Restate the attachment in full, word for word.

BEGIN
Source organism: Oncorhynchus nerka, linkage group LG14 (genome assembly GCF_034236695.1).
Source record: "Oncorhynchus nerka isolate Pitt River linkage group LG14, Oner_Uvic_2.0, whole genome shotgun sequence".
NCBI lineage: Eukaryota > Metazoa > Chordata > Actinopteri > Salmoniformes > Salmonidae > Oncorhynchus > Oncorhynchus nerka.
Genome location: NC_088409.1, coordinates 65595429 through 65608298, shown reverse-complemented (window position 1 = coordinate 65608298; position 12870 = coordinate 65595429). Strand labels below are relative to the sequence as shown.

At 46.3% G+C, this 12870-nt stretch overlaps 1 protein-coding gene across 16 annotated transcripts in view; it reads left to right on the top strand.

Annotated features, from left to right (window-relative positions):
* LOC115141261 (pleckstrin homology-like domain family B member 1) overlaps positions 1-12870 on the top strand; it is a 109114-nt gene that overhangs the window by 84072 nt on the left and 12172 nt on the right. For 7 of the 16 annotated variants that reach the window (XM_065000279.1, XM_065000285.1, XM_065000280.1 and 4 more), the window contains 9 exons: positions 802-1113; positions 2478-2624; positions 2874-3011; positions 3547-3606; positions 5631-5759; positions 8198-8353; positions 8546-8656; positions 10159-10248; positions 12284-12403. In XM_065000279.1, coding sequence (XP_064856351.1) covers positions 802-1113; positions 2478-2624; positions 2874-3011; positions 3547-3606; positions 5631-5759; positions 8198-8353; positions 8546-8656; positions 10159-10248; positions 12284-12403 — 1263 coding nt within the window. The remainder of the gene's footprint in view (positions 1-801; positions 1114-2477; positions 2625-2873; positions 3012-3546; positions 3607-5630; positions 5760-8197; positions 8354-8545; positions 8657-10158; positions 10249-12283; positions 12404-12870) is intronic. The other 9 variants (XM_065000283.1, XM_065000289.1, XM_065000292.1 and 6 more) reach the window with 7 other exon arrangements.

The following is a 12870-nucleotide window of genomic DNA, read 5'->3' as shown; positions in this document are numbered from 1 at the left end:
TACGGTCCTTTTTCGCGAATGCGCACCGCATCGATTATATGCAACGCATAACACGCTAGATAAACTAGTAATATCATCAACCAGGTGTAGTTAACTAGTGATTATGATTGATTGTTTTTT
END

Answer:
Source organism: Oncorhynchus nerka, linkage group LG14 (genome assembly GCF_034236695.1).
Source record: "Oncorhynchus nerka isolate Pitt River linkage group LG14, Oner_Uvic_2.0, whole genome shotgun sequence".
NCBI lineage: Eukaryota > Metazoa > Chordata > Actinopteri > Salmoniformes > Salmonidae > Oncorhynchus > Oncorhynchus nerka.
Genome location: NC_088409.1, coordinates 65595429 through 65608298, shown reverse-complemented (window position 1 = coordinate 65608298; position 12870 = coordinate 65595429). Strand labels below are relative to the sequence as shown.

At 46.3% G+C, this 12870-nt stretch overlaps 1 protein-coding gene across 16 annotated transcripts in view; it reads left to right on the top strand.

Annotated features, from left to right (window-relative positions):
* LOC115141261 (pleckstrin homology-like domain family B member 1) overlaps positions 1-12870 on the top strand; it is a 109114-nt gene that overhangs the window by 84072 nt on the left and 12172 nt on the right. For 7 of the 16 annotated variants that reach the window (XM_065000279.1, XM_065000285.1, XM_065000280.1 and 4 more), the window contains 9 exons: positions 802-1113; positions 2478-2624; positions 2874-3011; positions 3547-3606; positions 5631-5759; positions 8198-8353; positions 8546-8656; positions 10159-10248; positions 12284-12403. In XM_065000279.1, coding sequence (XP_064856351.1) covers positions 802-1113; positions 2478-2624; positions 2874-3011; positions 3547-3606; positions 5631-5759; positions 8198-8353; positions 8546-8656; positions 10159-10248; positions 12284-12403 — 1263 coding nt within the window. The remainder of the gene's footprint in view (positions 1-801; positions 1114-2477; positions 2625-2873; positions 3012-3546; positions 3607-5630; positions 5760-8197; positions 8354-8545; positions 8657-10158; positions 10249-12283; positions 12404-12870) is intronic. The other 9 variants (XM_065000283.1, XM_065000289.1, XM_065000292.1 and 6 more) reach the window with 7 other exon arrangements.

The following is a 12870-nucleotide window of genomic DNA, read 5'->3' as shown; positions in this document are numbered from 1 at the left end:
TACGGTCCTTTTTCGCGAATGCGCACCGCATCGATTATATGCAACGCATAACACGCTAGATAAACTAGTAATATCATCAACCAGGTGTAGTTAACTAGTGATTATGATTGATTGTTTTTT